Lauren’s Australia Experience

Lauren Jensen

I had the most incredible week in Australia. I’m so happy to have joined Art Processors, Inc., and start representing this incredible studio in North America. Art Processors is an experiential design consultancy specializing in rich, immersive visitor experiences for museums. Using a thoughtful blend of proprietary technology, digital media, and precision spatial design, we create meaningful, moving encounters for your guests. Or as we like to think of it: We use technology to help people fall more in love with your space.

While in Australia I went on a whirlwind tour and was able to visit some of their latest projects in Melbourne, Sydney, and Hobart. I honestly was blown away by the elegance, intuitive design, and incomparable experience at all of the exhibitions.

In Sydney I visited two projects at the Art Gallery of New South Wales. The first was a special exhibition for highly underrated Australian impressionist John Russell. I walked up to the gallery entrance with my colleagues and was greeted by a friendly staff member distributing our cased iPods at a minimal and space-efficient stand. Not realizing we had anything to do with the guide she was handing us, the staff member proceeded to share her own experience with the guide and showed us how easy it was to use and how she found it added additional layers to the gallery viewing experience. I was additionally impressed by the quality headphones provided with the iPods, compared to many subpar experiences I’ve had elsewhere.

The guide automatically knows which room of the exhibition you have entered and presents “floating” images of the works on the walls, with the pieces in nearest physical proximity to you floating to the forefront. With the elegant use of location awareness, the guide bypasses the need for the exhibition to have wall labels – everything you want to know is easily at hand in the app. With one click you can listen to the audio stops available for many pieces in the collection, and even in between audio commentary, there is a beautiful soundtrack which carries you through the rooms, changing theme as you enter each new gallery. The lush sonic experience was scored specifically for this exhibition by Art Processors producer and incredible musician Becky Sui Zhen. I was amazed to learn that many of my colleagues have backgrounds in music, including composers and performing artists. Having heard so many tours before using generic duty-free music, the compelling sonic landscape led by location awareness is something that has stayed with me and made my gallery experience all the more magical. The design of the guide simultaneously provided guidance and freedom of choice, so you always feel you are choosing what you want to learn more about and where you want to go next, but you are never lost.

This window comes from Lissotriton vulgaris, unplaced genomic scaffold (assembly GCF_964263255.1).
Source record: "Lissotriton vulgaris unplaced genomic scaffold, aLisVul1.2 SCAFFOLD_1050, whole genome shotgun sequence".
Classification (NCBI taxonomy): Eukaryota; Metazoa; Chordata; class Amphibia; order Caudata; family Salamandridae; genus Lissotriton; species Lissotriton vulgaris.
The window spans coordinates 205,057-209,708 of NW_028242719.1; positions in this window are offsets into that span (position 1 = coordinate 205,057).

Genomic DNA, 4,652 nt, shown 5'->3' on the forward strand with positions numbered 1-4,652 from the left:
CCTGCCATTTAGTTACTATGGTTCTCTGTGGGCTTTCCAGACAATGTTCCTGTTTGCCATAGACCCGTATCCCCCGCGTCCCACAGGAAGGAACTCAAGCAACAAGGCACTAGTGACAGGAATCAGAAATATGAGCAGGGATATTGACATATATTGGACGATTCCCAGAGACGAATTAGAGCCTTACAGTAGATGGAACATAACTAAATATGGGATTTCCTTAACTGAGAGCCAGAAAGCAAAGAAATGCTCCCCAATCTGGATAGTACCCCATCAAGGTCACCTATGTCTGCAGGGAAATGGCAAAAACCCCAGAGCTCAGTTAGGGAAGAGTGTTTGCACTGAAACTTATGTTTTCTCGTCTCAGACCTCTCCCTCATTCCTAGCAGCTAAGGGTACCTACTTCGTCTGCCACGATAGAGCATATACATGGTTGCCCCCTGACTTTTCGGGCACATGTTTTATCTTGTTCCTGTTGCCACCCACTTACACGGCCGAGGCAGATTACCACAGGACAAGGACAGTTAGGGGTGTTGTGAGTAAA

The second exhibition I got to experience was Masters from the Hermitage, also at the Gallery of NSW. Since this exhibition highlights the backgrounds of ten master artists, the app was designed to feature the complex stories and themes around their artwork rather than focusing on just the work itself. The galleries were bustling with people of all ages taking in these amazing works, as well as fascinating stories of origin and meaning associated with the pieces. Having majored in Russian and spent time in St. Petersburg at the Hermitage nearly a decade ago, I felt myself transported back to one of the happiest times in my life enjoying the rich cultural heritage of the encyclopedic Hermitage. Whether visitors download or borrow the guide on iPod, the guide is such a seamless, elegant enhancement of the exhibition, I can hardly imagine the two ever being apart.

Last but not least, I was also lucky enough to visit the Museum of Old and New Art (MONA) in Hobart, Tasmania, where everything began for Art Processors. The first thing that struck me about the museum, beyond the breathtaking architecture (you literally descend into a cavern, surrounded by a 240-million-year-old, 12-metre-high sandstone wall), was that the art had center stage. From room-size to miniature, every piece of art is its own story. Instead of focusing on wall labels, the app seamlessly integrates with the experience, you get to decide how much information you want. You can access videos, the collector’s (David Walsh) witty comments, and my favourite ‘Art Wank’ which gives you curatorial insights. The experience just shows how archaic and old school wall labels are. The future for museum design is buried deep in sandstone in Tasmania.

The future for museum design is buried deep in sandstone in Tasmania.

The O allows visitors to see what’s around them and choose what they want to learn more about, not prescribing a path or pushing any one interpretation of a piece on you. The O and Mona together are unlike any museum experience I’ve had in my extensive travels. If you’re hoping to see some of the special works on exhibit that often develop a line or require a ticket, all of that can be managed through the O; I was able to easily keep track of my coveted James Turrell visit time while still being able to enjoy the new Pharos wing, which included my favorite installation, 20:50 (1987) by the UK artist Richard Wilson (Google this, it was mind-blowing).

These incredible experiences solidified my excitement at joining this innovative, evolving studio. I am so thrilled to be a part of the next chapter for Art Processors, which includes bringing our studio’s expertise and creativity to more cultural institutions across the US. Where should we go next? Who’s ready for a new museum experience?